Thursday, March 03, 2011

Book Review: I Romanced the Stone

I started I Romanced the Stone by Marvin D. Wilson, then put it down. This book was not for me. Chapter One is a How-to on crack cocaine. Chapter Two is a condemnation of my generation, those of us who grew up in the “hippie” era, except I knew no one Marvin described. It made me angry that he lumped all of that generation into drugs, free love, and tuning out.

Then a couple of weeks ago, I went on vacation with my husband. I packed books, one of them Marvin’s I Romanced the Stone. I started over from the beginning. I still felt the same after those first two chapters. But I kept reading.

Marvin is very open about his failures and the spiral downward his life took because of drugs. He not only hit bottom, he began to dig a hole and just kept digging. Deeper. Until he lost everything. His home, his job, his family. And yet his family did not abandon him.

When he was not willing or able to save himself, his family saved him. And he began to see that his life was worth saving. That he could come back from devastation and drugs, with the help of his wife and family, a spiritual recovery program, and God.

Lest you think Marvin had never been taught to turn to God, he says in his bio that he is the son of a Christian minister. But crack cocaine was more powerful than what he’d been taught, more powerful than his love for his wife, more powerful than Marvin himself.

Here is the back cover blurb:
Caution: Do not buy or read this book if you are timid, or of tender sensibilities. The story inside is the true, uncensored reality of the life of a crack-head; the harsh reality of the lifestyles, evil places, characters, and dangers that are rampant in the inner city streets of America. This is not fiction, and it is not pretty. If you can’t take the heat, stay out of the kitchen.

However, if you can handle the truth, and wish to stay around for dinner, you will be rewarded with a banquet, a celebration feast, held in honor of one crack-head whose life was spared, who was made whole again, and who wishes to share his spiritual message of hope and advisement with all who will listen.
Marvin writes his life. Not mine. I came to see that this is his memoir, his experiences, his words. They are powerful words. He went into the depths of Hell and came out with hope and a future.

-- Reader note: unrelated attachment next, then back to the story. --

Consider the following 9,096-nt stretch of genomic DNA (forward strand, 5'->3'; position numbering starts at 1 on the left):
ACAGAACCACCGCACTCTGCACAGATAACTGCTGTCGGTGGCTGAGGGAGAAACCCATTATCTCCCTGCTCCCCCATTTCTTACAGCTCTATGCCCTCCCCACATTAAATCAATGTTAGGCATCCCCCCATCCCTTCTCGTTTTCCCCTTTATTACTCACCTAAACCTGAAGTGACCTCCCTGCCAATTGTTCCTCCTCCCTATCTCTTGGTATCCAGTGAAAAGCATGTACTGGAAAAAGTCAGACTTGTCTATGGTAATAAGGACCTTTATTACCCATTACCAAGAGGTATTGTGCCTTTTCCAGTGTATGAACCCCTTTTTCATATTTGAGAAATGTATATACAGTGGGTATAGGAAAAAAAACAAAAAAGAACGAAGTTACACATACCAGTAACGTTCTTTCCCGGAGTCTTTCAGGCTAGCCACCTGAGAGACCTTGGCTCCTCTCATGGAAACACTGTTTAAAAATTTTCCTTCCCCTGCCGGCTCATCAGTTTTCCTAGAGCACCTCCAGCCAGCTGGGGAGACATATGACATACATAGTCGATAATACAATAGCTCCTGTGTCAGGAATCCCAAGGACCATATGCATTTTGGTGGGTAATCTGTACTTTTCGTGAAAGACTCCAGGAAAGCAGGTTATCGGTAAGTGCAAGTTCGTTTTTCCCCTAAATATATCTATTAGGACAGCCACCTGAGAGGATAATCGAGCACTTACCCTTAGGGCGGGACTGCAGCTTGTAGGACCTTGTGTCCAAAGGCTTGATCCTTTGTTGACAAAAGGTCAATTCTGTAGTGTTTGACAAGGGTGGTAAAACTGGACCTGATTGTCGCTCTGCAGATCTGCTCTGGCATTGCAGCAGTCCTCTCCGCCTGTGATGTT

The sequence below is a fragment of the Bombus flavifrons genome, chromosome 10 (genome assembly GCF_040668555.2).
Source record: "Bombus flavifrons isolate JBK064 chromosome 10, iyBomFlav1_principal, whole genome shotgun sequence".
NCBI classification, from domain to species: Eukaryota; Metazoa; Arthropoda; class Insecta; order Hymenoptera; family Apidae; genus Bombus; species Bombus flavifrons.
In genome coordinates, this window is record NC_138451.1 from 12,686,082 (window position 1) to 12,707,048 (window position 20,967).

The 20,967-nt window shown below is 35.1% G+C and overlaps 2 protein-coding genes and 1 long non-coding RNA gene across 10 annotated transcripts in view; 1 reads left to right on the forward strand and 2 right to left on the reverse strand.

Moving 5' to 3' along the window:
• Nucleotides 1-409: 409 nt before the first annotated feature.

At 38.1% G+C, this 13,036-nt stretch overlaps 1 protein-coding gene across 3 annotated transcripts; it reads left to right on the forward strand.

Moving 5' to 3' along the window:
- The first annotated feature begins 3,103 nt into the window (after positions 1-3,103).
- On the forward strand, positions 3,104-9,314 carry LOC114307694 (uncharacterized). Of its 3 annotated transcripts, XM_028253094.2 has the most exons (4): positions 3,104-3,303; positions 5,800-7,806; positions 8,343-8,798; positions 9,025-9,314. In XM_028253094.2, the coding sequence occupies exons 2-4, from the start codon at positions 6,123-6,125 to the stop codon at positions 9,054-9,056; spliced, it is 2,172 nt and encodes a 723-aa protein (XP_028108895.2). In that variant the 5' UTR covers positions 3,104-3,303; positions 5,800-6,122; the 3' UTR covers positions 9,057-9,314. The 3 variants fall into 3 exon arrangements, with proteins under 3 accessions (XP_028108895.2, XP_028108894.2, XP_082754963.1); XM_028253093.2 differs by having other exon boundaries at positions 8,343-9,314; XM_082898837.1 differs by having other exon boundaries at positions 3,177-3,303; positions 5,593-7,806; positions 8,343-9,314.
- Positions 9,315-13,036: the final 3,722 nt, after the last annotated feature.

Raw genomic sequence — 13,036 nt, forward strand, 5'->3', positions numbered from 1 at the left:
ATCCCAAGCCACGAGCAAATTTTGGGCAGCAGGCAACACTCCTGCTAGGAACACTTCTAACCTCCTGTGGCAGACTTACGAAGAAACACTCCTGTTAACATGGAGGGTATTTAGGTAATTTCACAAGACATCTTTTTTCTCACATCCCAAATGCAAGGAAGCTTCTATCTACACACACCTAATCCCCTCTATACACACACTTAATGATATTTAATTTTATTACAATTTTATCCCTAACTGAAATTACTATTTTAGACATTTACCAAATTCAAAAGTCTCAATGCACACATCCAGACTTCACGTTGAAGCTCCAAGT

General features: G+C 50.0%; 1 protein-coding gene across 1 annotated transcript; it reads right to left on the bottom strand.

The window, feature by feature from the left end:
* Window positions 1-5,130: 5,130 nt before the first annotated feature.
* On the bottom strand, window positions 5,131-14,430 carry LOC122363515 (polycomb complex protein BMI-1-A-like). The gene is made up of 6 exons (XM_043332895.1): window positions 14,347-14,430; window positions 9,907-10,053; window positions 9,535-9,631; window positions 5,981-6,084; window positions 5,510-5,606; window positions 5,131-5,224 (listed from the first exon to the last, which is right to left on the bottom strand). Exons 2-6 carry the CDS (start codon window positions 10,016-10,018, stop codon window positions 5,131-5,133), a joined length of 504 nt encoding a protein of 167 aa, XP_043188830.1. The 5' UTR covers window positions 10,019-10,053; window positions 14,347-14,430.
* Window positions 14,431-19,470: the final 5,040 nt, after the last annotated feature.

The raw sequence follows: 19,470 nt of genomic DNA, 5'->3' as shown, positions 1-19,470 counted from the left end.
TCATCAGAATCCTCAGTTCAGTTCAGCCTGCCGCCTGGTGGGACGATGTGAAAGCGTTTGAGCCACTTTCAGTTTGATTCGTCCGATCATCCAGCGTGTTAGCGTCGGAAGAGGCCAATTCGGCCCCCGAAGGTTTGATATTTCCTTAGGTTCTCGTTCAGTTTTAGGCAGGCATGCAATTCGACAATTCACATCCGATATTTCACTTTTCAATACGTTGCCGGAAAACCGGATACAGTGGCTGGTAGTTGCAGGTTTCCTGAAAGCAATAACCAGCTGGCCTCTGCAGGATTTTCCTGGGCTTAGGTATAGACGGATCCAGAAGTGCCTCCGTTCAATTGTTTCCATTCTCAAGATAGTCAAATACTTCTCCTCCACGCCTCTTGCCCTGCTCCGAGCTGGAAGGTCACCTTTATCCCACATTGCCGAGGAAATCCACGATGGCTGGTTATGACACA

I Romanced the Stone
Barnes & Noble

Marvin D. Wilson stood up and told his story, a dark tale of drugs and a bright hope of redemption. I give I Romanced the Stone a rating of Hel-of-a-Story.
FTC Disclaimer: The author, Marvin D. Wilson, sent me this book. He did not ask for a review. I decided on my own to write one. I admire Marvin for writing this book and sharing his story with others. It’s a dark story, but it has a bright ending, one which others may find inspiring and life changing. There is not rating system for books like there is for movies, but I recommend it for adults, not children or teenagers, unless you feel they are sinking and need a rope to grab hold of, a true story of someone who survived.


  1. I would imagine this type of book is extremely painful to write, to relive the experience. Kudos to you for giving it another try.

  2. Firstly, Helen, thank you for giving my story a 'second chance' even though it appears you struggled mightily with the opening chapters. Your sterling and candid review is graciously appreciated by The Old Silly, and thank you for posting it here with the lauditory "Hel-of-a-story" rating!

    Laura, writing "Stone" was indeed extremely painful, but it was also a much needed catharsis--a cleansing and gestalt closing process. And a fringe benefit was I realized I like (and am fairly well naturally gifted with the ability) to write. Some really great people in the industry encouraged me to continue on, so I have done so ... and enjoy it very much.

    Marvin D Wilson

  3. I admire him for writing it as well!

  4. Marvin, I bet it was difficult to write. You're very open and honest in this book.

  5. Helen, I have to admit that there aren't many books that I go back to when I put them down. I think it's great you gave it another try.